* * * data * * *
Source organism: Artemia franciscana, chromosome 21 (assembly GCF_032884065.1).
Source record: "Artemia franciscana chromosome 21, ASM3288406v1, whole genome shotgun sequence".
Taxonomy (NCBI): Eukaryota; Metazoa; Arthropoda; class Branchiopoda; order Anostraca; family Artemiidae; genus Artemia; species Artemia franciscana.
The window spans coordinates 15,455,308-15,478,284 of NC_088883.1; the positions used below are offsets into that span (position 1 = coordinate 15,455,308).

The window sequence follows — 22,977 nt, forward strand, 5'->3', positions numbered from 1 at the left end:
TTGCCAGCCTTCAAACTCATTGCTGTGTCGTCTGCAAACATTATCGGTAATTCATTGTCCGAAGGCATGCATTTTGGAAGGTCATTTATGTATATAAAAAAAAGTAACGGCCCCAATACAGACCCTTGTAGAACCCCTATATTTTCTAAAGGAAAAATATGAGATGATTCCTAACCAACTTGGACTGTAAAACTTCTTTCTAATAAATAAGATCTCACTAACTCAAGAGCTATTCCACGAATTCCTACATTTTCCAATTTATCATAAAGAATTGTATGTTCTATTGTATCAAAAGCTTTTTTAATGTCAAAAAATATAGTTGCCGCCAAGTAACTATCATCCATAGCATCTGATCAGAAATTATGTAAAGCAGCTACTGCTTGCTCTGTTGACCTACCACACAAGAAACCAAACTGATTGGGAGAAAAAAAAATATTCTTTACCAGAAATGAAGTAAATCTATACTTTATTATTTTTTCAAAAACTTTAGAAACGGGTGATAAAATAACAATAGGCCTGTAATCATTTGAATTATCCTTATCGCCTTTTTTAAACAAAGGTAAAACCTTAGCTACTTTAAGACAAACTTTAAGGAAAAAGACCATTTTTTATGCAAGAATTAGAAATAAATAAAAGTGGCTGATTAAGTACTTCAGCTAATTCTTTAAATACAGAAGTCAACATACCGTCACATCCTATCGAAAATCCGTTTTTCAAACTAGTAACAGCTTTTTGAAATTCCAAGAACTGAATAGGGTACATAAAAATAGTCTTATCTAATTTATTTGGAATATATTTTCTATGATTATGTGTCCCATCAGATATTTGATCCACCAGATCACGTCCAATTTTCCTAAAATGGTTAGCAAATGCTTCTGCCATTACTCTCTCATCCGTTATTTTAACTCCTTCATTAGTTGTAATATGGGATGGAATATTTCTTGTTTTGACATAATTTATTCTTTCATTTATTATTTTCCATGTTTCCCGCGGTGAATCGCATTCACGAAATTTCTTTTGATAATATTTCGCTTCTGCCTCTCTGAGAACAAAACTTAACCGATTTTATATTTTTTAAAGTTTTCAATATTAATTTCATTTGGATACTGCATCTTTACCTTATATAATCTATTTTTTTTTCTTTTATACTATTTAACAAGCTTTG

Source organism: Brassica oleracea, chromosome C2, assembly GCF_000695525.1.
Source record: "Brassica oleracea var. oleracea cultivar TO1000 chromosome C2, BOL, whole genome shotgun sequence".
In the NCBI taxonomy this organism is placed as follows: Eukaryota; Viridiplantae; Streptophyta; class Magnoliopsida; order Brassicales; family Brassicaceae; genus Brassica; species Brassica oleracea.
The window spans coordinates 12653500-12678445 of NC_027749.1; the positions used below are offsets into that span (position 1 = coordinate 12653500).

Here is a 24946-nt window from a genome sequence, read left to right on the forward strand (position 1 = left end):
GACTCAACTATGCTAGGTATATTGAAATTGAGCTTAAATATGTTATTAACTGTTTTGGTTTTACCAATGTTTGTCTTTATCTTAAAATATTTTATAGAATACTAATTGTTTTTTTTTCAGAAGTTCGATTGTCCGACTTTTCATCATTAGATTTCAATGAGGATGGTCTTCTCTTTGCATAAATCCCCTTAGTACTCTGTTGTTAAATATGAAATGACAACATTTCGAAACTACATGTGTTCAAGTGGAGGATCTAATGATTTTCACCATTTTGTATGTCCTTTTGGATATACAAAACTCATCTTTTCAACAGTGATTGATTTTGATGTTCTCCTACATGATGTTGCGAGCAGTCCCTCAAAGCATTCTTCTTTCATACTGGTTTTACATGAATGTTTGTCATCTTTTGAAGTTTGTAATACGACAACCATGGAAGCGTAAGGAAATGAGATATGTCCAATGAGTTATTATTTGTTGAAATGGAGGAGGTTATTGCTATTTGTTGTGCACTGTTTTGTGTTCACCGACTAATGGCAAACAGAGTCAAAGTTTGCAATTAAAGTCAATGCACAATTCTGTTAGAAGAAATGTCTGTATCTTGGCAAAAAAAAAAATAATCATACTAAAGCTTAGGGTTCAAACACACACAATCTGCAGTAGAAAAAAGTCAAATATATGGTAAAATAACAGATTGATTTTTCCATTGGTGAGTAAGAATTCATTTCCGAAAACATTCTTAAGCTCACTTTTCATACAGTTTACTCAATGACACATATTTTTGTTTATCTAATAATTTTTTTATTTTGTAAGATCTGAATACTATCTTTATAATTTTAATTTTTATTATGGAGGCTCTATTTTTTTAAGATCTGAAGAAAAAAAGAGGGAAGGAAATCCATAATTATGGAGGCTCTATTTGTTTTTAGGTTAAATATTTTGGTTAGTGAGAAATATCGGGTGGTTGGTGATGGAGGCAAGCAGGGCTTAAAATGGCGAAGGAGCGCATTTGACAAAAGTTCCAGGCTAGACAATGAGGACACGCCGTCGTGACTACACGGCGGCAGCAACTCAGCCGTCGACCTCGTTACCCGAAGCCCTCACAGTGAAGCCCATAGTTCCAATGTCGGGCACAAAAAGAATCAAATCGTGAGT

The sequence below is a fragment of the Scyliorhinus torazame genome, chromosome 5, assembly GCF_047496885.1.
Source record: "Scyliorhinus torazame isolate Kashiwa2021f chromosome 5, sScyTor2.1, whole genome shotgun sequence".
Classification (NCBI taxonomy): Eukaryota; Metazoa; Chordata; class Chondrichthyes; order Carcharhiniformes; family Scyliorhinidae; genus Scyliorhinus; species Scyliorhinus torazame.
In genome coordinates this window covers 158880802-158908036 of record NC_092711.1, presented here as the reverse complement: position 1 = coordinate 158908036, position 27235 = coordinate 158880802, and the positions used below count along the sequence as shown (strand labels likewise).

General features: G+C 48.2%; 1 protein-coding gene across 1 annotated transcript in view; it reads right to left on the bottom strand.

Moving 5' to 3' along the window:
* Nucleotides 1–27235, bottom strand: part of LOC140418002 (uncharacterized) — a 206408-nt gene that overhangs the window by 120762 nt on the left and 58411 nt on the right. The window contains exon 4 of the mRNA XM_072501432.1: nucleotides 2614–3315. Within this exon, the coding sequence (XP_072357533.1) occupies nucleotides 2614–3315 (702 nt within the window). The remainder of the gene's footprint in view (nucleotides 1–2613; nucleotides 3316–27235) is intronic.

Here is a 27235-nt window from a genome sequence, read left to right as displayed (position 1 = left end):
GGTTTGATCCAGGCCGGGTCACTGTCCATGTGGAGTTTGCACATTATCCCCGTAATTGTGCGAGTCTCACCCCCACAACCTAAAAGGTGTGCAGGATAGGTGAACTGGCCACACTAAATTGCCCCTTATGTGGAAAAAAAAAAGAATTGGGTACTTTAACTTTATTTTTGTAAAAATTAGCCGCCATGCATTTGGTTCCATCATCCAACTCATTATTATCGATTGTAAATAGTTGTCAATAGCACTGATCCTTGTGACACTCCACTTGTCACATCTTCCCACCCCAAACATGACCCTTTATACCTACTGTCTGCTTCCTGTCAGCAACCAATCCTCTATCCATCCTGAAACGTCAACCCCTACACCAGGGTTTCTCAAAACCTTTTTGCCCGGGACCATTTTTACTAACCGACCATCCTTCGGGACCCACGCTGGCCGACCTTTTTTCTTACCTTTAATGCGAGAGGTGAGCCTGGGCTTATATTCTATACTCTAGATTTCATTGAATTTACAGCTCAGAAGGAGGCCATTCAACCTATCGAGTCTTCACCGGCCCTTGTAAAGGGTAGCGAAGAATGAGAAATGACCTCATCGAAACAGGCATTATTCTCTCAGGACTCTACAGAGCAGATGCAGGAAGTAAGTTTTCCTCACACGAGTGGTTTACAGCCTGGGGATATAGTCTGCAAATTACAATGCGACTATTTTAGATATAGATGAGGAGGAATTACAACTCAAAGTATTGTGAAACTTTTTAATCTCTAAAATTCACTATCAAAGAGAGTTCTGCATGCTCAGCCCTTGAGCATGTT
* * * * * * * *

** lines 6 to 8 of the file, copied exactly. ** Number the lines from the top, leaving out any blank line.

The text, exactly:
TTGCCAGCCTTCAAACTCATTGCTGTGTCGTCTGCAAACATTATCGGTAATTCATTGTCCGAAGGCATGCATTTTGGAAGGTCATTTATGTATATAAAAAAAAGTAACGGCCCCAATACAGACCCTTGTAGAACCCCTATATTTTCTAAAGGAAAAATATGAGATGATTCCTAACCAACTTGGACTGTAAAACTTCTTTCTAATAAATAAGATCTCACTAACTCAAGAGCTATTCCACGAATTCCTACATTTTCCAATTTATCATAAAGAATTGTATGTTCTATTGTATCAAAAGCTTTTTTAATGTCAAAAAATATAGTTGCCGCCAAGTAACTATCATCCATAGCATCTGATCAGAAATTATGTAAAGCAGCTACTGCTTGCTCTGTTGACCTACCACACAAGAAACCAAACTGATTGGGAGAAAAAAAAATATTCTTTACCAGAAATGAAGTAAATCTATACTTTATTATTTTTTCAAAAACTTTAGAAACGGGTGATAAAATAACAATAGGCCTGTAATCATTTGAATTATCCTTATCGCCTTTTTTAAACAAAGGTAAAACCTTAGCTACTTTAAGACAAACTTTAAGGAAAAAGACCATTTTTTATGCAAGAATTAGAAATAAATAAAAGTGGCTGATTAAGTACTTCAGCTAATTCTTTAAATACAGAAGTCAACATACCGTCACATCCTATCGAAAATCCGTTTTTCAAACTAGTAACAGCTTTTTGAAATTCCAAGAACTGAATAGGGTACATAAAAATAGTCTTATCTAATTTATTTGGAATATATTTTCTATGATTATGTGTCCCATCAGATATTTGATCCACCAGATCACGTCCAATTTTCCTAAAATGGTTAGCAAATGCTTCTGCCATTACTCTCTCATCCGTTATTTTAACTCCTTCATTAGTTGTAATATGGGATGGAATATTTCTTGTTTTGACATAATTTATTCTTTCATTTATTATTTTCCATGTTTCCCGCGGTGAATCGCATTCACGAAATTTCTTTTGATAATATTTCGCTTCTGCCTCTCTGAGAACAAAACTTAACCGATTTTATATTTTTTAAAGTTTTCAATATTAATTTCATTTGGATACTGCATCTTTACCTTATATAATCTATTTTTTTTTCTTTTATACTATTTAACAAGCTTTG

Source organism: Brassica oleracea, chromosome C2, assembly GCF_000695525.1.
Source record: "Brassica oleracea var. oleracea cultivar TO1000 chromosome C2, BOL, whole genome shotgun sequence".